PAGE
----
Book Report

The Origin and Legacy of Mexican Art, by Katherine Tyler Burchwood. 1971. 159 pages. $12.95.
BY: JEANNINE PEREZ

This book was a discovery. I am always fascinated by writings about art and how it evolves in different countries and cultures. The book traces the history of Mexican art through time, from the Olmec stone heads and Pre-Columbian sculptures, to the works of twentieth century artists.

The 128 photos (with a few color plates) are helpful, and the three sections on the famous muralists (Diego Rivera, Jose Clemente Orozoco, and David Afaro Siqueiros) towards the back of the book are excellent, giving many examples and much commentary on the unique individual styles of each of these artists. The author also offers glimpses of the culture and political climate, and tells us what was happening in Mexico at the time the art was done.

Examples of the origin of Mexican art, given by the author, also include photos and descriptions of Mexico's dramatic architecture; the many ornate churches (particularly in Pueblo and Cholula), monasteries, mansions (like 'the house of tiles'), temples, pyramids, and ancient ruins. These examples all reflect the beauty and mystery that is so much a part of Mexico's history and traditions. She also shares ways that Mexico's love of nature, art, and beauty have helped its people cope with the country's history of, invasions, and hardships.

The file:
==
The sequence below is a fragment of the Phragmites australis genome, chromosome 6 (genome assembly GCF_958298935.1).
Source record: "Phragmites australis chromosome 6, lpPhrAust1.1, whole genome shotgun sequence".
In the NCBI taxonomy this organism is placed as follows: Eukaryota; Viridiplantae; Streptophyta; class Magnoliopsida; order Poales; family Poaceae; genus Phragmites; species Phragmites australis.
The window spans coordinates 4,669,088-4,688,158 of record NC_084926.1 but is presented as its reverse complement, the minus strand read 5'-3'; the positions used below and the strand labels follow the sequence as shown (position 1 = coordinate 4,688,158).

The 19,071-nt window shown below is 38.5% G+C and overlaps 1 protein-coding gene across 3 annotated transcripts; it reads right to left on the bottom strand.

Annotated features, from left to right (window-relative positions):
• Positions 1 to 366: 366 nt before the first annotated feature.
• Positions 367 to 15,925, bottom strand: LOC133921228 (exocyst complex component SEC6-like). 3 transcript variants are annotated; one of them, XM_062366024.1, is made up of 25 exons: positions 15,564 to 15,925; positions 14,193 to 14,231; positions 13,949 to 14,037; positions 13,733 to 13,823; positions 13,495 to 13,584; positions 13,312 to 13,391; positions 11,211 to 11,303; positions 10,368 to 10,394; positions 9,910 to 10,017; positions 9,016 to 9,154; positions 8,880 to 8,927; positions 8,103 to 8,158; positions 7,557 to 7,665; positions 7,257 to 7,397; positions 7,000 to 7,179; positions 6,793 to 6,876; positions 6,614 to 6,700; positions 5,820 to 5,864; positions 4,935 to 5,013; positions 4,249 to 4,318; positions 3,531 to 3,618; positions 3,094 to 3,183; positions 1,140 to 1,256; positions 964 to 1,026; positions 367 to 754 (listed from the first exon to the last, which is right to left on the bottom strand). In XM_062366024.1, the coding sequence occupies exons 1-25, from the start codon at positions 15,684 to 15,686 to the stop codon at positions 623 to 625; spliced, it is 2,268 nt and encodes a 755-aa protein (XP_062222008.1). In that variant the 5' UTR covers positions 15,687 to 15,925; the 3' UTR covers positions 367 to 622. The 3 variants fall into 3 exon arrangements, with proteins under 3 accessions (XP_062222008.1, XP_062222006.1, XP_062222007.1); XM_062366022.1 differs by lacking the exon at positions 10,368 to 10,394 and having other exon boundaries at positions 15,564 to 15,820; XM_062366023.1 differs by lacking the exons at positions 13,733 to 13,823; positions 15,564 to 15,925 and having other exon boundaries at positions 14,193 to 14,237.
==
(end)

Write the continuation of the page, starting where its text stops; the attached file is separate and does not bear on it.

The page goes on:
The pages on the very early art of the ancient civilizations include the Oltecs, Olmecs, Zapotecs, Mixtec, Toltec, and Aztec; history that always interests me. And then, of course, we must read about the conquest, and how Mexican art began to change and reflect the influences of both cultures; Spanish and the Native cultures. Later, even French, African, and American influences were added.

Parts of this book also seemed to me to echo traditional Mexican women's roles, which were still present even in the 1970s. Almost all of the artists showcased in this book are men. Even the examples of early head sculptures were not only done by men, they are also sculptures of men. Only at the very back of this book (chapter 12, Modern Art, pages 128-141), are women even mentioned as artists - and even then it is on only a page and a half of shared space text - with scant information about Maria Izquierdo and Frida Kahlo, and examples of their self portraits. There were other great twentieth century women artists who were ignored, like Remedios Varo, a surrealist, and Julia Lopez, with her 1958 painting of "The Creation of Birds.” These artists are not included or even mentioned at all.

I think of our strong artist's groups here in Baja (with both sexes included), and decided that times have really changed in Mexico for the girls and women who love art.

That said, I found this book an interesting read, and a good source of information about male Mexican artists. It is almost a coffee table sized book, but most of the photographs are only done in black and white.

You can find The Origin and Legacy of Mexican Art, at El Caballo Blanco bookstore in Loreto, and on Amazon.com, for a very reasonable price.

If you read it, I would love your opinion on this book. Email me at betojeannine@gmail.com